The speculation about Yahoo and Twitter went into overdrive this week when Yahoo’s former interim CEO Ross Levinsohn told a CNBC interviewer on Tuesday morning that he believed Twitter should buy Yahoo after the Asian assets of Yahoo are sold.
Levinsohn was appointed crisis CEO of Yahoo in 2012, but the Board of Directors passed on him for the permanent job and recruited Marissa Mayer from Google.
Levinsohn stated, “If you put Twitter and Yahoo together, it would be the most powerful force in the media business.” He added that it would be “a perfect match.”
Yahoo’s stock has tripled since Mayer took the helm in 2012, but Twitter’s shares are still down in a hot tech market since the company went public14 months ago. To do a “deal” to buy Yahoo, Twitter would need to raise more debt or hand over a significant amount of stock to the hedge funds that managed the turnaround of Yahoo.
Until Levinsohn’s comments, Yahoo has been seen as the acquisitive party. There have been bubbling rumors for some time that Yahoo would marry AOL or buy a big cable company such as Scripps Networks or CNN. The stock market popped Twitter’s stock up 6.5% after the comments, but has been bleeding back some of the gain.
Yahoo expects to have a $9 billion war chest and a stable business after spinning off its Asian assets, including its interest in China’s Alibaba. The Yahoo assets would be close to Twitter’s $23 billion market capitalization. It would take Yahoo’s cash, plus a big slug of Twitter’s stock, to buy Yahoo.
Yahoo’s first acquisition was the purchase of Net Controls, a web search engine company, in September 1997 for $1.4 million. Yahoo’s largest acquisition was the purchase of Broadcast.com, an Internet radio company it bought for $5.7 billion–and whose value disappeared over time. In all, Yahoo has acquired a total of 112 companies, and has snapped up almost 40 startups since Mayer joined the company in 2012: the biggest buy was Tumblr for $1.1 billion.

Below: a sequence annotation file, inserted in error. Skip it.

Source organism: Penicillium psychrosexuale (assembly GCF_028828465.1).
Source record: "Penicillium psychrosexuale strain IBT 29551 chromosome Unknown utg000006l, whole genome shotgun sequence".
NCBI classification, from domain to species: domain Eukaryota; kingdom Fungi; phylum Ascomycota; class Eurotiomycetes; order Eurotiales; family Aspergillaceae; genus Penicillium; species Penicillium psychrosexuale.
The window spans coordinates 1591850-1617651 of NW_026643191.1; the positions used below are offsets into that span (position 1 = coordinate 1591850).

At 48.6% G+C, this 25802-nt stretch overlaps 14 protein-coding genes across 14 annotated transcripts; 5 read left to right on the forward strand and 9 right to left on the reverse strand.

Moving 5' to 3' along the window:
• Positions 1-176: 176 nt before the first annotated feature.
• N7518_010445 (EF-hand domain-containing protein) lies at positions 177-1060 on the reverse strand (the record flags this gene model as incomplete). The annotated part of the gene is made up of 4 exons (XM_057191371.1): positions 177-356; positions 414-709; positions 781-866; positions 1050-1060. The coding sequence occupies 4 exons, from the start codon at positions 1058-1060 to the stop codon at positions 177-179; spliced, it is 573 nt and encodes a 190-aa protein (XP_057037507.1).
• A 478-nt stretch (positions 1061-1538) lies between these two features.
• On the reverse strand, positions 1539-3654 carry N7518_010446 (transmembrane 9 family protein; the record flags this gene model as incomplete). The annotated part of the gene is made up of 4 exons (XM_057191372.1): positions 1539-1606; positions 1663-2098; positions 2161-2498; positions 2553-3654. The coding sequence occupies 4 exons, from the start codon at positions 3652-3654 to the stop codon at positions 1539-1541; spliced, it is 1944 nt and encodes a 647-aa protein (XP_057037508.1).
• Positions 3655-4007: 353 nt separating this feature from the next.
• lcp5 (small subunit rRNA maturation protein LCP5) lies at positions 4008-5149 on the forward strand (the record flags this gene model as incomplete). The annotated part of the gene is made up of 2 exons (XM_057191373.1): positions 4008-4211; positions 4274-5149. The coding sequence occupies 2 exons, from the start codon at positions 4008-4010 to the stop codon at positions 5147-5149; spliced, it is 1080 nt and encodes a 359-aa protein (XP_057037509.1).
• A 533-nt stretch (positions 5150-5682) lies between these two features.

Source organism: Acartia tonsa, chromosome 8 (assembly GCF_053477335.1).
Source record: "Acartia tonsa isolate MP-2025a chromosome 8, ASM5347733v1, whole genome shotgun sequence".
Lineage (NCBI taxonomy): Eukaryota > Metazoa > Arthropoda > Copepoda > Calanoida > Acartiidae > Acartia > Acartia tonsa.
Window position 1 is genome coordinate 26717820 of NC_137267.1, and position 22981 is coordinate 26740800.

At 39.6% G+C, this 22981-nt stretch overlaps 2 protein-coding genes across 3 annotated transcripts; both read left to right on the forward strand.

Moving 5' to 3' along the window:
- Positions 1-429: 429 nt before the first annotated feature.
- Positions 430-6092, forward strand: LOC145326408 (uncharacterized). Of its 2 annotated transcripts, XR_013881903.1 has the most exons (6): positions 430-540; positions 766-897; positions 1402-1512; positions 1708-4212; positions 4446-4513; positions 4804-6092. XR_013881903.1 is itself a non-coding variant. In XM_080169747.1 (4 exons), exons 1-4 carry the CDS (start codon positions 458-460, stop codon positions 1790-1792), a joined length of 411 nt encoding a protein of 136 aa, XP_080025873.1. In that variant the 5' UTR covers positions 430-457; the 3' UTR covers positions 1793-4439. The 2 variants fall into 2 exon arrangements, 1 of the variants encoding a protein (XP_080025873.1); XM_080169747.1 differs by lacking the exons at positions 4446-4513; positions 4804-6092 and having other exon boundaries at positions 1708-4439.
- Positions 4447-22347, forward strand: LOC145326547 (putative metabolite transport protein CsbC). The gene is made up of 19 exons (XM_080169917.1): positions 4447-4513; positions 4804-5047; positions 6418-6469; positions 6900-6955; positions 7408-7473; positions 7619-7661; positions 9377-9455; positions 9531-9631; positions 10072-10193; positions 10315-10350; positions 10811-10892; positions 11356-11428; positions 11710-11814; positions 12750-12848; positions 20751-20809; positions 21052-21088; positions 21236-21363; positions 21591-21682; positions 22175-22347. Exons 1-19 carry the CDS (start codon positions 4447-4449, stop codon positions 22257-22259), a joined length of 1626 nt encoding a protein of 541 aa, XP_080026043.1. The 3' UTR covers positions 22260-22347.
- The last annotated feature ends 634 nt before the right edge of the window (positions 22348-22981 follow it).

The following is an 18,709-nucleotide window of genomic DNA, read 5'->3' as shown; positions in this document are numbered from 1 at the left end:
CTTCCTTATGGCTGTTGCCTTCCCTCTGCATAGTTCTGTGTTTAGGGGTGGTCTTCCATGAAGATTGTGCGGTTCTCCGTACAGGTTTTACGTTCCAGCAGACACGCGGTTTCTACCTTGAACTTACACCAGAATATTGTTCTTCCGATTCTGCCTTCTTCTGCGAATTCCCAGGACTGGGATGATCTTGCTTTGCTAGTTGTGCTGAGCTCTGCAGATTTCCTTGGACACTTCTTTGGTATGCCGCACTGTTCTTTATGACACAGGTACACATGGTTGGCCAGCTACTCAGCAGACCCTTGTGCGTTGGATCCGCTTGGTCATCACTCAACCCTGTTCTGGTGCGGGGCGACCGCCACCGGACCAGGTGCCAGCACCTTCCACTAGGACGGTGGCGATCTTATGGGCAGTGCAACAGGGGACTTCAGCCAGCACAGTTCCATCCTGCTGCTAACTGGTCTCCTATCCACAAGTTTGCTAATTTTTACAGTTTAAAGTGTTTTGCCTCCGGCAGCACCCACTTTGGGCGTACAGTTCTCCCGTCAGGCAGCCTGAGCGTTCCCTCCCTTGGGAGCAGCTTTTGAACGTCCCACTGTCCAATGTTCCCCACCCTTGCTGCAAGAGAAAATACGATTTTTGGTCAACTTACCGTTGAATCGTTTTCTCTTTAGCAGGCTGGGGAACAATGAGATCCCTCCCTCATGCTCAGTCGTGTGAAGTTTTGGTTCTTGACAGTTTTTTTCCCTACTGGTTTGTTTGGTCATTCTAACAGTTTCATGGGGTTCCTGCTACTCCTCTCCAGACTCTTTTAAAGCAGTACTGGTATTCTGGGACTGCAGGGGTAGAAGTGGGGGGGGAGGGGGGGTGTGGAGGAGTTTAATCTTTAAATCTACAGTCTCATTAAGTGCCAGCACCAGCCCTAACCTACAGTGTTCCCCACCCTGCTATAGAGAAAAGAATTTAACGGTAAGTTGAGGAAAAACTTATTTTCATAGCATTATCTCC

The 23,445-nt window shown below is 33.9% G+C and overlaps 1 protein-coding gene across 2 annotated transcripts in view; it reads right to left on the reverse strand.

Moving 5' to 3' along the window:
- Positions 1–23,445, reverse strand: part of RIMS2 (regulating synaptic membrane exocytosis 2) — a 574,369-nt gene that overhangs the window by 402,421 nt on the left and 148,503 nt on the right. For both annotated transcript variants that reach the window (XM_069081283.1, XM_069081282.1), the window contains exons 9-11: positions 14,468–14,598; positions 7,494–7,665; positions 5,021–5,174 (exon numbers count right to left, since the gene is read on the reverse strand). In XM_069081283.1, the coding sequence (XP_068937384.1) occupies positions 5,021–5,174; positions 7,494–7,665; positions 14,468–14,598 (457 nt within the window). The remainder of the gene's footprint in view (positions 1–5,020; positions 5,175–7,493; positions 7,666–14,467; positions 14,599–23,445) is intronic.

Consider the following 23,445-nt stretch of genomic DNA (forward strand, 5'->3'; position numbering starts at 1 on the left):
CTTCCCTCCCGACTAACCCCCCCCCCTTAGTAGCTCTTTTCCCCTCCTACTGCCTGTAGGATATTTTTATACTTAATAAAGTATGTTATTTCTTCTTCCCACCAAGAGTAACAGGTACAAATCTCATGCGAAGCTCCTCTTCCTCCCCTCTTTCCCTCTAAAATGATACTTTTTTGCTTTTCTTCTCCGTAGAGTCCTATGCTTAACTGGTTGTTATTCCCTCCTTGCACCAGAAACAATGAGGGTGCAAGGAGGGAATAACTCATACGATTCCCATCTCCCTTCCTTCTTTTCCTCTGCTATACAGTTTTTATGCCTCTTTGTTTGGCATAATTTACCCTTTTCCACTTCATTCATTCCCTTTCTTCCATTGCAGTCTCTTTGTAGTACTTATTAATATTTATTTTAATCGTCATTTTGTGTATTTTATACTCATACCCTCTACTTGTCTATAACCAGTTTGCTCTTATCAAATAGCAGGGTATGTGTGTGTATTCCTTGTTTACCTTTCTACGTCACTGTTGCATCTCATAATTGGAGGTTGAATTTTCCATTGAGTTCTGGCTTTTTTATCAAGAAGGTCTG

Mayer told Businessweek that Yahoo only is interested three types of acquisitions: smaller deals to get talent in mobile; strategic acquisitions like Summly, which now powers the Yahoo news app; and major ones like Tumblr that can reach a new demographic. Despite all the deals, hedge funds that dominate Yahoo stock continue to grumble that the Yahoo turnaround has been too slow under Mayer.
But it is Twitter that gets the most grief from securities analysts that have seen the stock as “dead money.” In November, Twitter CEO Don Costolo promised a long list of changes at the company’s first analyst day that could add $11 billion in revenue over the next five to eight years.
Some of those promises include 1) an “instant timeline” that would allow new users to get value out of the service right away; 2) ability to “record, edit and share” video using a Twitter app; 3) a “what you missed” feature to show people the most important tweets that were posted since they last logged in; 4) ability to share public tweets within private messages 5) new mobile apps in addition to Twitter and Vine; 6) content organized around geography and events; and 7) a “quick promote” option so that users can turn their tweets into advertisements with a couple of clicks. Yet Twitter has talked product changes to death, while blowing through five heads of product in five years.
There will always be rumors in the stock market, but a Twitter-Yahoo deal would make more complimentary sense than most of the usual market chatter. Marissa Mayer took a pig without lipstick and has brought the Yahoo brand back into relevance in media content. Twitter is the rock star of mobile, but has no track record of radically expanding its franchise past gossip to move beyond microblogging to the type of Internet homepage experience Yahoo is all about.
There may be love in the air on this deal.